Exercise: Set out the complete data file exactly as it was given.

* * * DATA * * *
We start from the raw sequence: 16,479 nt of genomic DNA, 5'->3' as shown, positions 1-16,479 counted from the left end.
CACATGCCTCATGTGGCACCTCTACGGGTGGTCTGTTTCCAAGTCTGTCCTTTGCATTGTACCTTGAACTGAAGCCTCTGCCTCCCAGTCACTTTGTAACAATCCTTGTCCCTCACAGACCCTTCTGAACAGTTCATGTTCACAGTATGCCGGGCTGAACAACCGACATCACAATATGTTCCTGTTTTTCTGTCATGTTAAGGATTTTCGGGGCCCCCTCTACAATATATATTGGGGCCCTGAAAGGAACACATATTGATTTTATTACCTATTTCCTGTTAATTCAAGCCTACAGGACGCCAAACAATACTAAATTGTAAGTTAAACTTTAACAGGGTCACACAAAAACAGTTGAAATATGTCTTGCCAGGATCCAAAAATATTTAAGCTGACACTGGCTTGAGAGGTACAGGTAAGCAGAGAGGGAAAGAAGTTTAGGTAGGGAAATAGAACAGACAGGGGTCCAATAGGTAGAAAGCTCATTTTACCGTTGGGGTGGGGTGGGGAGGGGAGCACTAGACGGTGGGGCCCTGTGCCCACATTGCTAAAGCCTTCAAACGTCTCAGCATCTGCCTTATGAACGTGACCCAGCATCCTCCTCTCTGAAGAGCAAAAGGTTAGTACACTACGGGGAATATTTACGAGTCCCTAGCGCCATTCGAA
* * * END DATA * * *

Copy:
We start from the raw sequence: 16,479 nt of genomic DNA, 5'->3' as shown, positions 1-16,479 counted from the left end.
CACATGCCTCATGTGGCACCTCTACGGGTGGTCTGTTTCCAAGTCTGTCCTTTGCATTGTACCTTGAACTGAAGCCTCTGCCTCCCAGTCACTTTGTAACAATCCTTGTCCCTCACAGACCCTTCTGAACAGTTCATGTTCACAGTATGCCGGGCTGAACAACCGACATCACAATATGTTCCTGTTTTTCTGTCATGTTAAGGATTTTCGGGGCCCCCTCTACAATATATATTGGGGCCCTGAAAGGAACACATATTGATTTTATTACCTATTTCCTGTTAATTCAAGCCTACAGGACGCCAAACAATACTAAATTGTAAGTTAAACTTTAACAGGGTCACACAAAAACAGTTGAAATATGTCTTGCCAGGATCCAAAAATATTTAAGCTGACACTGGCTTGAGAGGTACAGGTAAGCAGAGAGGGAAAGAAGTTTAGGTAGGGAAATAGAACAGACAGGGGTCCAATAGGTAGAAAGCTCATTTTACCGTTGGGGTGGGGTGGGGAGGGGAGCACTAGACGGTGGGGCCCTGTGCCCACATTGCTAAAGCCTTCAAACGTCTCAGCATCTGCCTTATGAACGTGACCCAGCATCCTCCTCTCTGAAGAGCAAAAGGTTAGTACACTACGGGGAATATTTACGAGTCCCTAGCGCCATTCGAA